Thursday, July 11th, 2013
Does a name say a lot about the baby—and the family? And should you prohibit your kids from spending time with children whose names you despise?
That’s what one UK reality star posited. British Apprentice contestant Katie Hopkins apparently uses kids’ names to judge whether she wants her children to be friends with them. (And prohibits playdates with kids named Tyler, Brooklyn, and Chardonnay.)
You can watch the TV hosts and fellow guests actually gape in disbelief at this woman running her mouth about how “working-class” kids aren’t going to be friends with her precious tykes. What I find most fascinating is that she dissed geographic baby names like Brooklyn and London, when one of her own kids is named India. (She claims that’s not a place—I think the 1+ billion folks who live there would beg to differ.) And while I love Poppy, her other daughter’s name, it’s not too far removed from Chardonnay. Check out the video here.
While this woman’s clearly a bit off her rocker to try to force her kids to pick friends with names she likes, she’s probably not entirely incorrect. Because we do judge people by their names, whether we admit to it or not. If we’ve had a really good (or really bad) experience with a person with a certain name, we may prejudge people who share that name accordingly. (I have to admit that the name Kristin still sets my teeth on edge, thanks to an unfortunate high-school run in.)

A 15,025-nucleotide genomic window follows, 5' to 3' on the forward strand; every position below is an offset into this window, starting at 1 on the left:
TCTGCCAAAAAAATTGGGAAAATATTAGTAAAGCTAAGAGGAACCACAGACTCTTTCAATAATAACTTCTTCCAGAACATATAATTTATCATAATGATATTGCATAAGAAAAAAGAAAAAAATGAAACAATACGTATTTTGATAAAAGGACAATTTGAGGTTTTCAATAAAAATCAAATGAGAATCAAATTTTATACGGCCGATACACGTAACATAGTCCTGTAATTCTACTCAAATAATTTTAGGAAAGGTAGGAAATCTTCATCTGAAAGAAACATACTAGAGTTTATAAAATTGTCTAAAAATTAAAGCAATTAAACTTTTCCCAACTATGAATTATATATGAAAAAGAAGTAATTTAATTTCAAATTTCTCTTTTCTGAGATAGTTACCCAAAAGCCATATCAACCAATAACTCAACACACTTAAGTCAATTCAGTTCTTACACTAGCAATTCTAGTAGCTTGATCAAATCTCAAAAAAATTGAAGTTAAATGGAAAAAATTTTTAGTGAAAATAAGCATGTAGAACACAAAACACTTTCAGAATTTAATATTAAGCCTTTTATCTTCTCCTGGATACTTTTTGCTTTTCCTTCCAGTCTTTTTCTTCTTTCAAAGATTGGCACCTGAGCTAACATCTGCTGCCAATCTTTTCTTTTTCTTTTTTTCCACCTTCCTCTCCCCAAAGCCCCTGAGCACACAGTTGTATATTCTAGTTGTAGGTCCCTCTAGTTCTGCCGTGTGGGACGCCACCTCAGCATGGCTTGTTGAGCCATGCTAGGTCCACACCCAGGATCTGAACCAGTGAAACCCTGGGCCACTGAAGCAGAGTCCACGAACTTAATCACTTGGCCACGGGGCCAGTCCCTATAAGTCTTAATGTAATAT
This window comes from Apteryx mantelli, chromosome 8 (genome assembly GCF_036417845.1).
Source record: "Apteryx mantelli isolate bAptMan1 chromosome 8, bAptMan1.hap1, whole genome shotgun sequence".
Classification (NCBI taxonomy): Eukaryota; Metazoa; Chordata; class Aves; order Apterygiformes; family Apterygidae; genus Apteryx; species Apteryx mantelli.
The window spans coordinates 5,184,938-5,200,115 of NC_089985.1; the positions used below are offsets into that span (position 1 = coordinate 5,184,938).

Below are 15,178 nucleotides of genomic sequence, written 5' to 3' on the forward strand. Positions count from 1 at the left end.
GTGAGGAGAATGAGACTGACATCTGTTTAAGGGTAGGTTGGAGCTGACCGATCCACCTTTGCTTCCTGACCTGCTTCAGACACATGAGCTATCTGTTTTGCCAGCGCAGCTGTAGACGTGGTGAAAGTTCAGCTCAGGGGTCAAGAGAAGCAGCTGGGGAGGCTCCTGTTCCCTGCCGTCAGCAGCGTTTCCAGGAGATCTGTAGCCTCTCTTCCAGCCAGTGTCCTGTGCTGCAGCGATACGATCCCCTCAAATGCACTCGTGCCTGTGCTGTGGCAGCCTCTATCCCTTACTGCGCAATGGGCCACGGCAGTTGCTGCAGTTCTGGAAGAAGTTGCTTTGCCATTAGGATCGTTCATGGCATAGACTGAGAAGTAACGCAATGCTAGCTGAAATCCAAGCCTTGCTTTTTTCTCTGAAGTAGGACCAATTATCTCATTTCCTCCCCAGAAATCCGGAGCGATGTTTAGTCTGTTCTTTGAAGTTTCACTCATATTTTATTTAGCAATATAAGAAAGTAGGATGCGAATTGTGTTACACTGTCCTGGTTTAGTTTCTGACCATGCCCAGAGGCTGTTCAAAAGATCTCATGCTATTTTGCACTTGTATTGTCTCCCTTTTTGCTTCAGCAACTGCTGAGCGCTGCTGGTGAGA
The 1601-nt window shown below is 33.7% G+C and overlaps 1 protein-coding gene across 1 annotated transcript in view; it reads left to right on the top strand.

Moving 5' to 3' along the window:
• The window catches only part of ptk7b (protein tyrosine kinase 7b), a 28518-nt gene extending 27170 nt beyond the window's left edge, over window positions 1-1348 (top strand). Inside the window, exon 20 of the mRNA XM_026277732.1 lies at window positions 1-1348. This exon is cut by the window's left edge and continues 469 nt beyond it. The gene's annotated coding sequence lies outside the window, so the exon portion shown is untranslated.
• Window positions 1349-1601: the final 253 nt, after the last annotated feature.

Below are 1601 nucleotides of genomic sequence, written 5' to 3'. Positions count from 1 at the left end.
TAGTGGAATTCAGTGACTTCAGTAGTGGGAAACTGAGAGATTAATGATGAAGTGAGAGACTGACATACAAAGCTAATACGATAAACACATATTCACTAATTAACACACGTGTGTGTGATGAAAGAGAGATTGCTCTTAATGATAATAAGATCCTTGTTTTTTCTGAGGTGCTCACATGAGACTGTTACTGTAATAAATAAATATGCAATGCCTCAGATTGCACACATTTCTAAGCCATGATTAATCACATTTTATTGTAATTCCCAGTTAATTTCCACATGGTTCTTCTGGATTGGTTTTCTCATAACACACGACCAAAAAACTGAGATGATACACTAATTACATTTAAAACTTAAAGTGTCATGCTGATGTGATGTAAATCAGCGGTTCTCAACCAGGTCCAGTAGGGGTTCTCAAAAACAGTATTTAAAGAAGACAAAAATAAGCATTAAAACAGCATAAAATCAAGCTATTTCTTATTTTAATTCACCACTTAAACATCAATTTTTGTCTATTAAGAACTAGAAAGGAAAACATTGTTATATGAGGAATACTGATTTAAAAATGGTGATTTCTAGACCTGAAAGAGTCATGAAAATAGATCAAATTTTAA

And the Freakonomics guys ran an experiment which shows how American prejudices run. They sent out identical resumes for jobs—one with a traditionally white name like Trevor, and one with a traditionally African-American name like Tyrone. They found that the resumes that had white names received many more calls for interviews.
And whether it’s an aversion to the popular names or a sense of condescension when you encounter a creative spelling like Madysyn, we all have our baby naming hangups.
Do you judge a book by its cover (or by its name)? And in what ways do you use names to judge people you haven’t met (or just met)?
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